• How does the police report exemption work? In this case the police would not be seeking data on a particular person for whom a probable cause might apply. Rather, the police would want the list, with pictures if possible, of the doctors patients. That would violate the privacy of those not involved in the crime.

    Personally, I would trust the police here.

  • While there are exceptions in HIPPA, most medical organizations internal policies do not recognize them or do not understand them. So it is possible that there are delays getting the organization to understand the applicability.

  • Here, a court upheld the arrest of staff obstructing police access to a patient:


    Nice review of police conduct here. The police scrubbed in, took possession of the surgically removed bag of cocaine, arrested the patient.


    If the makers of baby products have ads waiting at the house after learning of wife’s pregnancy, the police should be able to get the file of a maniac butcher still at large.

  • As SPQR mentions, the rules are not always completely understood.

    And with the reaction AT&T got for cooperating “”in good faith” with the government, you can be sure that no one will lift a finger to help until the situation is thoroughly vetted by their lawyers since it could mean jail time or ruin.

    Stonewall and be legally safe. Cooperate and risk liability. Odd way of setting up the system I would think.

  • SPQR has the right of it. Most providers and insurers either don’t understand the law, or, more probably, are too afraid of informing their employees of the true scope of the law. They see the least amount of risk by simply ignoring the existence of the exclusions. Most employees of these providers and insurers can’t be trusted to exercise proper discretion in determining when an exclusion exists to permit disclosure.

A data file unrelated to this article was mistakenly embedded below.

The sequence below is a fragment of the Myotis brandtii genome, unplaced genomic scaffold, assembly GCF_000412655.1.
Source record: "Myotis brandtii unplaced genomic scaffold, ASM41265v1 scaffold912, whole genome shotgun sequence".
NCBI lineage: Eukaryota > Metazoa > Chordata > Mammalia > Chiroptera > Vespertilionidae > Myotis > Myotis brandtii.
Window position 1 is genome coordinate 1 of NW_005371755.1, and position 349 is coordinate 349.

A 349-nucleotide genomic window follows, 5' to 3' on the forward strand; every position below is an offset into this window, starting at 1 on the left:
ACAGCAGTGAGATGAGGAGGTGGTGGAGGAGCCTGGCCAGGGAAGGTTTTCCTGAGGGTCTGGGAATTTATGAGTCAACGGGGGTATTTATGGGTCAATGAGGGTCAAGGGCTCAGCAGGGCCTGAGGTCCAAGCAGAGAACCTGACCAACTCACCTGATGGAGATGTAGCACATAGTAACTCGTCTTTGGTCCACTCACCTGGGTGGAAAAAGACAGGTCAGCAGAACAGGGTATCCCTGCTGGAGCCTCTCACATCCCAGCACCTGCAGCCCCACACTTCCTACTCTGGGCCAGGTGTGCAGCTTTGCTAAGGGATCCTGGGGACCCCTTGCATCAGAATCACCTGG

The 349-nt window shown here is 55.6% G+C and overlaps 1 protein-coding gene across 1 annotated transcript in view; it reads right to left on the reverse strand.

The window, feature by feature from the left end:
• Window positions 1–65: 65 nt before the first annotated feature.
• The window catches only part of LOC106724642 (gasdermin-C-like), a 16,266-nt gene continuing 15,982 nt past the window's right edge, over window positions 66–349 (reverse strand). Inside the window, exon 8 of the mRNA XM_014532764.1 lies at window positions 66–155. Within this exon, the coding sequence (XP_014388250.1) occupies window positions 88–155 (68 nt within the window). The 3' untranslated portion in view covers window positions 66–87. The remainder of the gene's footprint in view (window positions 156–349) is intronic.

Yes, once again, it’s fear of litigation.

  • If the authorities have not been able to get a subpoena issued in very short order, that is where the finger of blame should be pointed.

  • yclipse,

    I’ll confess ignorance about the details of this case and the law in general. But if the folks in the office are not identifying the individual as a patient because they fear legal action, how would the police justify a subpoena? Would a Judge issue them a hunting license to look through all the files? That seems doubtful.

  • I think the police would want to start with her appointment book, and a subpoena for that should be specific enough. I suspect the hold up is in police or prosecutor bureaucracy, rather than anything to do with HIPPA.

  • Police have made an arrest in the case, of a mentally disturbed man who has told investigators of having been committed to a mental institution 17 years ago by Dr. Kent Shimbach, the doctor who was injured in the rampage (and who shared offices with the therapist who was killed, Kathryn Faughey). Dr. Shinbach apparently has told investigators that he did not recognize the assailant and has no memory of any contact with him in the past. More details are in today’s New York Times.

  • Thank the lawyer rent seeking aims of the Supreme Court in O’Connor v Donaldson. Now the psycho butcher qualifies for involuntary commitment.

  • Discussion continues at this more recent post.

  • […] Are HIPAA privacy rules suspended during emergencies? No, and what lovely situations that’s likely to cause [HIPAA blog, more] […]